Discussion in 'Military History and Militaria' started by muhandis89, Sep 21, 2009.
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And then,of course,there was the ground attack on Hauf!
Must have been mid 90's when The Sultan sorted out the border question with Yemen.
Roughly they took the Then Border and the Sultan said OK I give you 1 or 2 KMs of my territory, ie the border moved East into Oman.
If you look now the Border goes up dead straight as a Brit African border until it makes a V shaped deflection into Yemen.
Small fort there Name slips my memory, but as muhandis says
"And then,of course,there was the ground attack on Hauf!"
The fort with the sea in the background was the Wali's fort (Wali four-eyes). I had lunch there on at least one occasion, having flown in by Defender.
I deposited a complete set of the old 1:100,000 and the 1:50,000 mapping with the Royal Geographical Society map collection. I hope they are available to the general public.
Im not sure if it is OK to ask this, but I came across this site doing some research on my father, and I wondered if any of you might have known him? He was in SOAF from around 1970 - 1978 flying helicopters out of Salalah with Neville Baker - his first name was Graham, but everyone knew him as Stan. Sadly he was killed in 1978 in a helicopter accident in Oman, and was laid to rest in the military cemetary there. I would love to know more about his time in Oman if anyone can help?
A much belated thanks to those of you who helped with maps and other comments/suggestions.
I spent three weeks on the mountains in Dhofar during March this year, and visited most of the locations/sites from 'OP Jaguar', 'Amatol' and 'Cyclops'. I also went to the south of Manston to the site where Paul Wright was killed and laid a memorial cross.
On returning to Muscat I left wreaths at both cemetaries.
Your father "Stan" Stanford was a fine and brave man, highly regarded by all who knew him, a father of whom you can be very proud. He was awarded the Sultan's Distinguished Service Medal (in Arabic "Wasm Khidmat Mumtaz" or WKhM). The WKhM is awarded for "Exceptionally distinguished service and outstanding devotion to duty over a prolonged period". Stan's award was promulgated in Force Routine Order 71 of 1974. I was in the army and did not know him as well as the pilots he flew with. His unit was 3 Squadron, as you probably know, and I will forward a link to this page with your query to a few friends from SOAF (Sultan of Oman's Air Force), who would have known him better than I did.
I knew Stan Standford. His nickname was "Stan the Man". He was a fine man, respected by all who knew him. He was regarded as the father of the heli loadmasters - there are others who can give more detail on this. He died on 17th June 1978, together with Adrian Winterbon and members of an Omani mortar team. I attended his funeral in Muscat, and photographed his gravestone when it was put up, and again in 2010. I hope this is of use to you.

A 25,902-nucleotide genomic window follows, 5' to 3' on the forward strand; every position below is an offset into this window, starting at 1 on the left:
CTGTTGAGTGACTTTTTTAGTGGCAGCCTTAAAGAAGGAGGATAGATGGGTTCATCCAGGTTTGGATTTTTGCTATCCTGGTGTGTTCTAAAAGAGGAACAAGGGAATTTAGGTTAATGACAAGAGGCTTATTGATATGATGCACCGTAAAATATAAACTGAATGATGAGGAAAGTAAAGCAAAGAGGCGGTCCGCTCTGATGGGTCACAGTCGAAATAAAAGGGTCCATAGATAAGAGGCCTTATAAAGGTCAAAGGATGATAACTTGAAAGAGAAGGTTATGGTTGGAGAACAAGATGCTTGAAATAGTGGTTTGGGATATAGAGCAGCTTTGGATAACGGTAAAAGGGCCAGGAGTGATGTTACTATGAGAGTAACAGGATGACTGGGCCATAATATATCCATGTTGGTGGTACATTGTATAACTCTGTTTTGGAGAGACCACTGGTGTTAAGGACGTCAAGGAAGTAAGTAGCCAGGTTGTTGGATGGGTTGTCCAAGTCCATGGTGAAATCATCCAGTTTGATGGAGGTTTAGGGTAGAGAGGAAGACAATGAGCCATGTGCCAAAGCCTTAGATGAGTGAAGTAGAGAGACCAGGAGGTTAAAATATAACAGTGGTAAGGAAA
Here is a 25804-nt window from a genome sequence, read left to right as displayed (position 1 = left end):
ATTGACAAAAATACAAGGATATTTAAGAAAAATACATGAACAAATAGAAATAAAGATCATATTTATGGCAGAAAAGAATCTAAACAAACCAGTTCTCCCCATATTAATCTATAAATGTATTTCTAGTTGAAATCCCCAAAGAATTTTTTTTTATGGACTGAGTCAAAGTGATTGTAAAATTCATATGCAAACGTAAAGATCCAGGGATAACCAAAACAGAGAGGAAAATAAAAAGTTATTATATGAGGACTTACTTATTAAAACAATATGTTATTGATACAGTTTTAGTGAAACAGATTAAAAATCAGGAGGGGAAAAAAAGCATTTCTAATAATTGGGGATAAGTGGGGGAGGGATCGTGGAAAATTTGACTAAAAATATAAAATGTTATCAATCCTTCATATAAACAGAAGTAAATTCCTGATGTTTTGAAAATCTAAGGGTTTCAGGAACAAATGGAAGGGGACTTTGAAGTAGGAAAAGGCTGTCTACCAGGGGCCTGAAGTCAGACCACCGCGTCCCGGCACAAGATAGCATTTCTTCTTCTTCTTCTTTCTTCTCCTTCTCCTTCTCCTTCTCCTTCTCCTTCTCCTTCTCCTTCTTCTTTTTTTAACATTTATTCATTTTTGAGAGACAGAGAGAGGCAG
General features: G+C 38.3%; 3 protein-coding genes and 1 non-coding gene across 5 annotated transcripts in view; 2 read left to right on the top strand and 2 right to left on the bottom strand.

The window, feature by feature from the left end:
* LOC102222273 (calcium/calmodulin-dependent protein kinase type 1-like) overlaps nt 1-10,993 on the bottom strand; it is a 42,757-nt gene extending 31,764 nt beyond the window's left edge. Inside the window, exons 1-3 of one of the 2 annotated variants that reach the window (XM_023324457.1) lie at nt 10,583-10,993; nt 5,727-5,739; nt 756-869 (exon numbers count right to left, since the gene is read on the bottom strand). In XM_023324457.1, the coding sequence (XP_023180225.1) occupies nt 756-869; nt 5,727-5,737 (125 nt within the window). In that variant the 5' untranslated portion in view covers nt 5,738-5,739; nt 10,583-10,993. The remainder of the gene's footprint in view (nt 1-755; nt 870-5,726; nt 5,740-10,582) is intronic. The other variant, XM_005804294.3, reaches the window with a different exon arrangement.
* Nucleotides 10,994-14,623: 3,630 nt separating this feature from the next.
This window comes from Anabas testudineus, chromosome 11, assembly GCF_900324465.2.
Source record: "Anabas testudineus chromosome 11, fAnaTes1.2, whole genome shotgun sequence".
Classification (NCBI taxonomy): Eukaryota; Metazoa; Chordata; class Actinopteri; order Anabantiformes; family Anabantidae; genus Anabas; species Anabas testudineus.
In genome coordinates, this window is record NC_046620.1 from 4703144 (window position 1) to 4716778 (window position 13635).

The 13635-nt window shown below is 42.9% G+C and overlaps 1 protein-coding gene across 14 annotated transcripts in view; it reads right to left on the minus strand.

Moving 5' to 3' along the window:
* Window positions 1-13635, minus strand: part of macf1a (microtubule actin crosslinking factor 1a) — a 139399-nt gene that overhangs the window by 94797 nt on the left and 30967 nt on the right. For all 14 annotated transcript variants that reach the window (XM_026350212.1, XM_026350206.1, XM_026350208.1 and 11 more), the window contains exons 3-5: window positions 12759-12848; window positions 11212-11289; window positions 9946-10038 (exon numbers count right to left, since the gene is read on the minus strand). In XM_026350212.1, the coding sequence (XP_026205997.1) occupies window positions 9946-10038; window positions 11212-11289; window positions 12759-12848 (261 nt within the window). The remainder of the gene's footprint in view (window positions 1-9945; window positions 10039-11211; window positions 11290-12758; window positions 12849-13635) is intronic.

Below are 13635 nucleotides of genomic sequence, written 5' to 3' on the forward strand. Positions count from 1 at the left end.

Hi Bronze Holdfast
Thank you for your reply, it means a lot to hear from people who knew my father - I know a little of his time in Oman, and we did visit him out there on three occasions, staying in both Muscat and Salalah - I have lots of photos of the people we met out there - along with lots of helicopters, model airplanes and fish which were his main interests I think! - but cant remember many of the names, although I know Neville and some others stayed in contact with my mum after his death. I have the medals here, and a number of letters including one from Tim Creasey in June 1974. I was quite young when he died, so know very little of his time out there, although I have learnt bits and pieces over the years, I would like to know more - I am immensly proud of him and would like his grand children to know as much about him as possible.
Once again, Thank You,
Hello Op Storm Trooper
Thank you for taking the time to reply, and for your PM I really do appreciate it, it means a lot to hear from people who knew him and worked with him, and to hear about a part of his life which I knew so little about,
I served at Sallalah and quaifyed for GSM clasp DHOFOR .I have since learned that the
Sultan of Oman did award a medal for service there .I would be interested if any one
out there has any info on the medal that the Sultan awarded.
I assume you have the British 1962 GSM with Dhofar clasp. The Omanis have their own GSM with Dhofar clasp. This is only available to those who served in the Sultans Armed Forces during the Dhofar war, although I have noticed that some senior regular British Army officers who were only seconded also put it up, together with Assamooda - the victory medal. Hope this helps.
British personnel who wore a SAF uniform were eligible for SAF medals, whether seconded or contract. Wearing of SAF medals with British Army medals for such personnel was officially authorised (contained I think in a DCI).
There were a number of British units which were allied troops and not part of SAF; these would, I think, only be entitled to the British GSM with Dhofar clasp and any British decoration they were awarded. SAF 'A' Branch would not necessarily even know individuals' names. These units included the Royal Engineers, the RAF, the RAF Regiment, the SAS, FST personnel and a few other attached, such as RCT and RAVC. Appearances may confuse as some Brits initially present as allied forces went on to become seconded or contract in SAF.
Some Iranian and some Jordanian allied forces were awarded Omani medals and decorations.
Tony09, which unit were you with?
I sit corrected
Separate names with a comma.